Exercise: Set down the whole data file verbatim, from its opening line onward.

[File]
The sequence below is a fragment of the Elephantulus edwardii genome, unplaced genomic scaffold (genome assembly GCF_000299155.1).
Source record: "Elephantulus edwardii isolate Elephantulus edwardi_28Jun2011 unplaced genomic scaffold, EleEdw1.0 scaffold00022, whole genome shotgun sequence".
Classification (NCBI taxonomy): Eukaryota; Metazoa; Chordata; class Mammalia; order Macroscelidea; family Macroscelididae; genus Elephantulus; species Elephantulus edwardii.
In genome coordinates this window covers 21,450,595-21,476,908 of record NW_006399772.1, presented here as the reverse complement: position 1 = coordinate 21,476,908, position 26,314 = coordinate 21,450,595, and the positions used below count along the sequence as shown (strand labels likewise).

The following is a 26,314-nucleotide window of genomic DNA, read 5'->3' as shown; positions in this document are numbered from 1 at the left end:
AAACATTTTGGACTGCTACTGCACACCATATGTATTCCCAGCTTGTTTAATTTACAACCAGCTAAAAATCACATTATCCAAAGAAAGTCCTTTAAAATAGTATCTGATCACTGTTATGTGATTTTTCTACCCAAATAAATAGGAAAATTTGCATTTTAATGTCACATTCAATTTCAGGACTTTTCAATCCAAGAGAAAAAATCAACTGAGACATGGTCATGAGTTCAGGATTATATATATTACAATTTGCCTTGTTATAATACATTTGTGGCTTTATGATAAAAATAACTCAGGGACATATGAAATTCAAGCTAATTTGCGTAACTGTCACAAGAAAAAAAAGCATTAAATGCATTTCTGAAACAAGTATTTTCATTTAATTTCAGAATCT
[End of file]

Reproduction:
The sequence below is a fragment of the Elephantulus edwardii genome, unplaced genomic scaffold (genome assembly GCF_000299155.1).
Source record: "Elephantulus edwardii isolate Elephantulus edwardi_28Jun2011 unplaced genomic scaffold, EleEdw1.0 scaffold00022, whole genome shotgun sequence".
Classification (NCBI taxonomy): Eukaryota; Metazoa; Chordata; class Mammalia; order Macroscelidea; family Macroscelididae; genus Elephantulus; species Elephantulus edwardii.
In genome coordinates this window covers 21,450,595-21,476,908 of record NW_006399772.1, presented here as the reverse complement: position 1 = coordinate 21,476,908, position 26,314 = coordinate 21,450,595, and the positions used below count along the sequence as shown (strand labels likewise).

The following is a 26,314-nucleotide window of genomic DNA, read 5'->3' as shown; positions in this document are numbered from 1 at the left end:
AAACATTTTGGACTGCTACTGCACACCATATGTATTCCCAGCTTGTTTAATTTACAACCAGCTAAAAATCACATTATCCAAAGAAAGTCCTTTAAAATAGTATCTGATCACTGTTATGTGATTTTTCTACCCAAATAAATAGGAAAATTTGCATTTTAATGTCACATTCAATTTCAGGACTTTTCAATCCAAGAGAAAAAATCAACTGAGACATGGTCATGAGTTCAGGATTATATATATTACAATTTGCCTTGTTATAATACATTTGTGGCTTTATGATAAAAATAACTCAGGGACATATGAAATTCAAGCTAATTTGCGTAACTGTCACAAGAAAAAAAAGCATTAAATGCATTTCTGAAACAAGTATTTTCATTTAATTTCAGAATCT